My first and only meeting with Ruskin Bond was quite dramatic. Exactly ten years ago, I made a quick trip to Mussoorie with some friends. It was the month of July and the rains had just set in. The hills wore a magnificent look and as Ruskin writes, ' one could watch from the window trees dripping and the mist climbing the valley ' (quote from the book, RUSKIN, OUR ENDURING BOND). The setting was just perfect for me to meet the biggest inspiration of my life. But how? That was the big question. I didn't know anything about his whereabouts in Mussoorie, neither did I know anyone who could get me the required information, for I was only a student then. The world of television was still a year away. I had read in RAIN IN THE MOUNTAINS that he lived in a rented accommodation called Ivy Cottage. But the book was written a few years ago. Ruskin could well have moved from there. Since there was no other clue, I trusted my instinct and dragging my friends along, set out on Mission Ruskin that rainy afternoon! Taking cues from the locals, we hurried up the hilly tracks to Ivy Cottage as rain drenched us to the bone. I didn't mind the rain at all, but my friends hated me for the torture.I could read it on their faces. Once we reached Ivy Cottage, they refused to accompany me upstairs, where Ruskin Bond lived with his adopted family. Leaving them down, and with tremendous apprehension, I knocked at the door. What if he didn't live there any more and worse, what if he didn't like my visiting uninvited? I was very nervous. One of Ruskin's grandsons opened the door. I told him the purpose of my visit. He told me to wait and went back . Few minutes later, Ruskin Bond appeared at the door.Yes, it was him, in flesh and blood standing right there in front of me. I was speechless and kept staring at him. Sensing my nervousness, Ruskin broke the silence, This is how the conversation went –

'Yes, young lady?'

'Sir, I am a huge fan of your writings. I came all the way from Delhi to meet you. I hope , I didn't disturb you.'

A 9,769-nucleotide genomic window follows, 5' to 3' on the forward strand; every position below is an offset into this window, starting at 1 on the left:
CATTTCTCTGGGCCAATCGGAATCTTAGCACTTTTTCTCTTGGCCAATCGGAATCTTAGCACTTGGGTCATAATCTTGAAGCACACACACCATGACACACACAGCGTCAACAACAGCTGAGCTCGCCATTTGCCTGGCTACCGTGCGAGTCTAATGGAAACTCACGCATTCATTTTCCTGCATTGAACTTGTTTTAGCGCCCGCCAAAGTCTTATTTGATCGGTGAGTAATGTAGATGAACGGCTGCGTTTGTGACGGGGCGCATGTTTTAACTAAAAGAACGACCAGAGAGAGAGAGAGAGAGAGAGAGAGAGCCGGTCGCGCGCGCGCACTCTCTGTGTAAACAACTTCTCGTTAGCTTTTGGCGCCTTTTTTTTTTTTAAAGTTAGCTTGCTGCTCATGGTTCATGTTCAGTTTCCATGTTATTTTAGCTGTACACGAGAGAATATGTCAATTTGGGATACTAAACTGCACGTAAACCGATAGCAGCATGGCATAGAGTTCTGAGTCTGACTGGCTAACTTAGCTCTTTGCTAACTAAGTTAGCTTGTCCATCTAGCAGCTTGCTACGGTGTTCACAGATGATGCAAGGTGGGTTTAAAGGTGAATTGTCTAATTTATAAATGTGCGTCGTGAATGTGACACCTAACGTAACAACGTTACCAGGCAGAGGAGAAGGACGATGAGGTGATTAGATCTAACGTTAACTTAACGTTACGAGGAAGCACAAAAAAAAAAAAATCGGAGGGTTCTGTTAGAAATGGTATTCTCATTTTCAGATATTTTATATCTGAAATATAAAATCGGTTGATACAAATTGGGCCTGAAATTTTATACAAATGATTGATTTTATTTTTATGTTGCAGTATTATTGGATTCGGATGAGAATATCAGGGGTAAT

'Well, I was having my lunch! You came all by yourself?'

'No Sir, with a few friends.'

'Where are they?'

'They're waiting downstairs. They were too scared to come up.'

'What? You left them outside in the rain. Call them up.'

Soon all my friends joined me and we had a brief but very enriching conversation with the great wordsmith. And my respect and reverence for Ruskin Bond grew manifold.

Coming back to last night's dream. When I woke up in the morning, I got a pleasant surprise from my brother. He had brought me a Ruskin Bond book. And hold your breath, it had been autographed by and had a personal message for me from none other than…Ruskin Bond himself ! Actually, a famous bookstore in Delhi had organised an interaction with the author, just the other day. My brother who happened to be passing by the store, caught the sight of the famous author sitting inside and autographing books for his fans. Knowing very well my craziness for his works, he too got one autographed for me. And believe me, I haven't stopped smiling ever since I have caught hold of it.

To conclude, in Ruskin's own words, 'Life has not exactly been a bed of roses, yet, quite often, I have had roses out of season.'( from the book, RUSKIN, OUR ENDURING BOND)


Critically Kriti said...

whoaaa.... now that's what i call dramatis.
anyways much like you even i am a really big fan of ruskin Bond and well i did enjoy reading your blog and keep up the good work and i'll ba waiting for the caming posts.

wierd right not many comments in the english section?

have a nice day/// Pseudonymous

Unknown said...

Ruskin Bond is indeed a great storey teller & am sure he will be happy to read your blog featuring him.

Keep up the good work !